Most weekdays Dimitri Fayard arrives by 7 am at Vanille, his small French pastry shop in Lincoln Park. By 8:30 am, when his delivery truck leaves, he has to have tea pastries for the Drake Hotel ready to go. And by 10 am, when Fayard finishes filling his display cases, he and his staff typically have made 300 petit fours, 50 croissants, and 80 individual-sized dessert cakes. On weekends, these numbers more than double, with an occasional wedding cake also thrown in. Fayard rarely leaves before 7 pm.
By any standard, his is a grueling schedule. But add to it training for the year's most prestigious international pastry competition, the bi-annual World Pastry Competition, and you get a sense of this French-born Chicagoan's determination. He hopes to bring home a gold medal for the American team at the two-day event that starts in Nashville on August 31st.
Fayard, who opened Vanille five years ago with his wife Keli, also a pastry chef, is just the latest in a string of Chicago bakers showcasing the city's prominence in international professional baking world. Earlier this year at the World Cup of Bread in Paris, Chicagoan Peter Yuen turned in one of the top scores in the world with his raspberry pistachio brioche - a notable victory that followed on the heels of Bennison Bakery owner Jori Downer, whose team brought home the gold medal in 2005.
At 30, Dimitri Fayard is a relatively new face on the international pastry circuit, but he earned his berth at Nashville working for much of the past decade alongside several of the biggest names in the profession. Before coming to Chicago, Fayard did a stint at New York's classic Payard Patisserie, following his then boss, Jean-Philippe Maury, a newly-minted "Meilleur Ouvrier de France" (Best Pastry Chefs in France or MOF), on to a plum assignment at the Bellagio Hotel just as Las Vegas began attracting culinary super-stars.
In Nashville, Fayard will be teaming up with another former boss, Floridian Laurent Branlard, a member of the 2002 American gold medal team, and French-born Californian Stephane Treand. Like Fayard's former boss Jean-Philippe Maury, Treand is an MOF, awarded the title in 2004 by then French President Jacques Chirac.
No one who has been to Dimitri Fayard's shop, with its strong aroma of butter and variety of glistening mousse-filled cakes, will be surprised to know that of the three-person team, he was assigned responsibility to develop and prepare the elements judged for taste. His teammate Treand specializes in chocolate sculptures and has become a minor pastry legend for his airbrushing, applying colored cocoa butter to chocolate to make sculptures look more realistic. It's a technique Treand refined in the 1980s helping a friend decorate snowboards.
The three Frenchmen representing the United States have spent the past year training for Nashville. For Fayard, this has meant endless rounds of recipe testing, searching for special ingredients, and ordering special equipment. It has also meant monthly trips to Orlando, where he and his teammates converge in a simulated competition environment to sample Fayard's cakes and ice cream, make sure his teammates' sugar and chocolate sculptures will hold up, and most importantly, race the clock in anticipation of the 13-hour limit for the competition.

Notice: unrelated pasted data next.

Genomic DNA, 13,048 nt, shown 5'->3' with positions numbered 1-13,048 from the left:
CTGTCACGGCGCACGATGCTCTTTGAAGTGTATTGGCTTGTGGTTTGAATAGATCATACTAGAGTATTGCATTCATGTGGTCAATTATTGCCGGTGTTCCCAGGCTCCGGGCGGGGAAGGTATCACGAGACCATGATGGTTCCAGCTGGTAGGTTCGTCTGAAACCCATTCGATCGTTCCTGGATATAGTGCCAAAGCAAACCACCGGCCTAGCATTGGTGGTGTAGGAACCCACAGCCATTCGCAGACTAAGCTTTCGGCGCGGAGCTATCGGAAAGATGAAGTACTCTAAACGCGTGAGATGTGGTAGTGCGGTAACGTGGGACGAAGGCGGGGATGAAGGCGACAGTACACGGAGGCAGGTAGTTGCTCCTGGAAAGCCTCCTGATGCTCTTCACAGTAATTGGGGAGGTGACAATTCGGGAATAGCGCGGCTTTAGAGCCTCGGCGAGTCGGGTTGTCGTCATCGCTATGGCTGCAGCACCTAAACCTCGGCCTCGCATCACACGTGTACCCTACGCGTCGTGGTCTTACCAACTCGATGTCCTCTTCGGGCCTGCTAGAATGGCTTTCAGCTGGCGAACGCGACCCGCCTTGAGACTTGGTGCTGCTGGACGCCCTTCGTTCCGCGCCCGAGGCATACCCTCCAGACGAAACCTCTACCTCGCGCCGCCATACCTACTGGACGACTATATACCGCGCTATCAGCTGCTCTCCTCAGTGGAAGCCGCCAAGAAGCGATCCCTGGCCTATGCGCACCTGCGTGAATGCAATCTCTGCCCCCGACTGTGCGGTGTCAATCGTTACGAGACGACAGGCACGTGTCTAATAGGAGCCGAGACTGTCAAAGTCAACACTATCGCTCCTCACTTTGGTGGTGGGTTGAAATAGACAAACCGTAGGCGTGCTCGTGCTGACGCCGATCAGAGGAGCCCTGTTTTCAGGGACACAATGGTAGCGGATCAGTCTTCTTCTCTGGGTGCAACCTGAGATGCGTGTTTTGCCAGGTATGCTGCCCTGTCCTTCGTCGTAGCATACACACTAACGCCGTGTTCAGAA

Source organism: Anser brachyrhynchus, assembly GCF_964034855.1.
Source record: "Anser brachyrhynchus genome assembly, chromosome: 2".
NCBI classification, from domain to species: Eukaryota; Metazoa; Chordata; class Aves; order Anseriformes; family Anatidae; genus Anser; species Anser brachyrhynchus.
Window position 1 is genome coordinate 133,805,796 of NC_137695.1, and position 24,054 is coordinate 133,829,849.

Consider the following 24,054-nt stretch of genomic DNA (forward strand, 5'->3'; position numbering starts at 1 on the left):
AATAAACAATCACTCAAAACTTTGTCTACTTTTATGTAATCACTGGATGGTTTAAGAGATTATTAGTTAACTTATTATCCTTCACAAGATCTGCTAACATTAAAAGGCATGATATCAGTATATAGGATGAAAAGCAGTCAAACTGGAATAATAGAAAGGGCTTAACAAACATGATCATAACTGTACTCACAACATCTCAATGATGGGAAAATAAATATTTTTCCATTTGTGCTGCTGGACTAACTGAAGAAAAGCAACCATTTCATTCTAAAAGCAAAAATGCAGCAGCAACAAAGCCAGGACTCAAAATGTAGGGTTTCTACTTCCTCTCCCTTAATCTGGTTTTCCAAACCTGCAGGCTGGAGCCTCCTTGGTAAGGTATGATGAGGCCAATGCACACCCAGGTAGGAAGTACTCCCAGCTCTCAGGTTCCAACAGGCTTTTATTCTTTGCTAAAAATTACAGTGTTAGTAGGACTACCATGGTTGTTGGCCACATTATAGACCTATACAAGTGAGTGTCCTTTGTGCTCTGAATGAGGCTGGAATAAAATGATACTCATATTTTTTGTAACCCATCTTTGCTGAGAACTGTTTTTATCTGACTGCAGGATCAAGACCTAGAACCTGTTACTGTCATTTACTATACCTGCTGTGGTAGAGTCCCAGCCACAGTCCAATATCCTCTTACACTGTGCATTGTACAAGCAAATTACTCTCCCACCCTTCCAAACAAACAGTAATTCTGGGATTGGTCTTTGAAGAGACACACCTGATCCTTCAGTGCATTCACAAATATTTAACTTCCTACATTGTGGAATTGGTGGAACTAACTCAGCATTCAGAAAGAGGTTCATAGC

This year's theme is imagination and all teams have a list of required products delivered at fixed times during the competition. However, like vice-presidential picks, each team's specific styles and recipes will remain shrouded in secrecy until the last minute, lest competitors get an edge. Fayard would only reveal that the American team's dessert cake will contain layers of exotic fruit cream, nougatine, and white chocolate mousse. He plans to glaze it with a caramel infused with exotic fruit.
"It's hard to glaze this shape and we hope the judges will recognize that," Fayard told me, explaining the team's decision to make the cake in the shape of the letter "c." Competitors like Fayard must, as in Olympic skating or gymnastics, balance the dazzle and difficulty factors with reliability in execution. Completing the required elements on time leaves no room for redos.
Competitions like the two-day Nashville event or France's three-day MOF can cost contestants as much as $100,000 for travel, ingredients, and equipment. Although the bulk of these costs are generally covered by sponsors for the World Pastry Competition, many chefs still think the time needed for preparation is too much of a gamble. Fayard has had to staff up just to give himself time to hold up his end of the team's responsibilities.
Among those with retail shops, the common wisdom is that international competition and retail pastry businesses don't mix. Parisian pastry chef Gerard Mulot, sometimes described as pastry chef to the stars, told me once that his name on the shop's awning kept him from attempting the notoriously punishing MOF competition. Not until Arnaud Larher saw a friend with two shops actually earn the MOF, did the celebrated young Parisian pastry chef from Montmartre make up his mind to attempt it himself.
For Fayard, success in international competition is not just personal. "This is a goal I set for myself when I entered the profession, but what I also want is for customers to know that we're not just another upscale pastry shop," he told me. Vanille customers will get a chance to see what this really means when Fayard returns from Nashville. He plans to sell several of the products he and his teammates have developed once he resumes his regular dawn to dusk routine this fall.
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